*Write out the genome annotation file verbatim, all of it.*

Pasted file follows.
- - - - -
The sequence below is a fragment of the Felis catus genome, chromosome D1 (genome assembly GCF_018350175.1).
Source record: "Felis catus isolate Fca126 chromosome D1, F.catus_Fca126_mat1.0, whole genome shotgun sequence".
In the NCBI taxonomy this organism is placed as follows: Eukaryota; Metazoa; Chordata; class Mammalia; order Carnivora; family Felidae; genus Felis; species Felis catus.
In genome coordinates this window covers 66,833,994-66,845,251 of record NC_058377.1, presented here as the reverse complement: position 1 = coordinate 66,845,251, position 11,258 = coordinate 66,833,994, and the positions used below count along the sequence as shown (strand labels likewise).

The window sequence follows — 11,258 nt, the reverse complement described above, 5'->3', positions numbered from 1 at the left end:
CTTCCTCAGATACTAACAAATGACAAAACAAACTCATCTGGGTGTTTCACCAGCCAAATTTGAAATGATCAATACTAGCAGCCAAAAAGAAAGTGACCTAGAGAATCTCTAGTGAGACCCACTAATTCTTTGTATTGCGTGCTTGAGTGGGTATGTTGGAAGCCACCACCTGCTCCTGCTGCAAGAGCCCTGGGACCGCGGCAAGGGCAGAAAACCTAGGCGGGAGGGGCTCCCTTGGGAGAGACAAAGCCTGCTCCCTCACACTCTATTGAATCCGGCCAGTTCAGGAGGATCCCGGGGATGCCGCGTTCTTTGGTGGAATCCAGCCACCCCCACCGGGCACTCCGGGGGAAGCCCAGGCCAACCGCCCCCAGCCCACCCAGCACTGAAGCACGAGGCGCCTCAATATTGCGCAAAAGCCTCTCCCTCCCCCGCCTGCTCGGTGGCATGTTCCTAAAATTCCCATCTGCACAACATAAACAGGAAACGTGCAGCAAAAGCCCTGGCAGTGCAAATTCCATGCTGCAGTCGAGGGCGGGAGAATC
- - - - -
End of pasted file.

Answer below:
The sequence below is a fragment of the Felis catus genome, chromosome D1 (genome assembly GCF_018350175.1).
Source record: "Felis catus isolate Fca126 chromosome D1, F.catus_Fca126_mat1.0, whole genome shotgun sequence".
In the NCBI taxonomy this organism is placed as follows: Eukaryota; Metazoa; Chordata; class Mammalia; order Carnivora; family Felidae; genus Felis; species Felis catus.
In genome coordinates this window covers 66,833,994-66,845,251 of record NC_058377.1, presented here as the reverse complement: position 1 = coordinate 66,845,251, position 11,258 = coordinate 66,833,994, and the positions used below count along the sequence as shown (strand labels likewise).

The window sequence follows — 11,258 nt, the reverse complement described above, 5'->3', positions numbered from 1 at the left end:
CTTCCTCAGATACTAACAAATGACAAAACAAACTCATCTGGGTGTTTCACCAGCCAAATTTGAAATGATCAATACTAGCAGCCAAAAAGAAAGTGACCTAGAGAATCTCTAGTGAGACCCACTAATTCTTTGTATTGCGTGCTTGAGTGGGTATGTTGGAAGCCACCACCTGCTCCTGCTGCAAGAGCCCTGGGACCGCGGCAAGGGCAGAAAACCTAGGCGGGAGGGGCTCCCTTGGGAGAGACAAAGCCTGCTCCCTCACACTCTATTGAATCCGGCCAGTTCAGGAGGATCCCGGGGATGCCGCGTTCTTTGGTGGAATCCAGCCACCCCCACCGGGCACTCCGGGGGAAGCCCAGGCCAACCGCCCCCAGCCCACCCAGCACTGAAGCACGAGGCGCCTCAATATTGCGCAAAAGCCTCTCCCTCCCCCGCCTGCTCGGTGGCATGTTCCTAAAATTCCCATCTGCACAACATAAACAGGAAACGTGCAGCAAAAGCCCTGGCAGTGCAAATTCCATGCTGCAGTCGAGGGCGGGAGAATC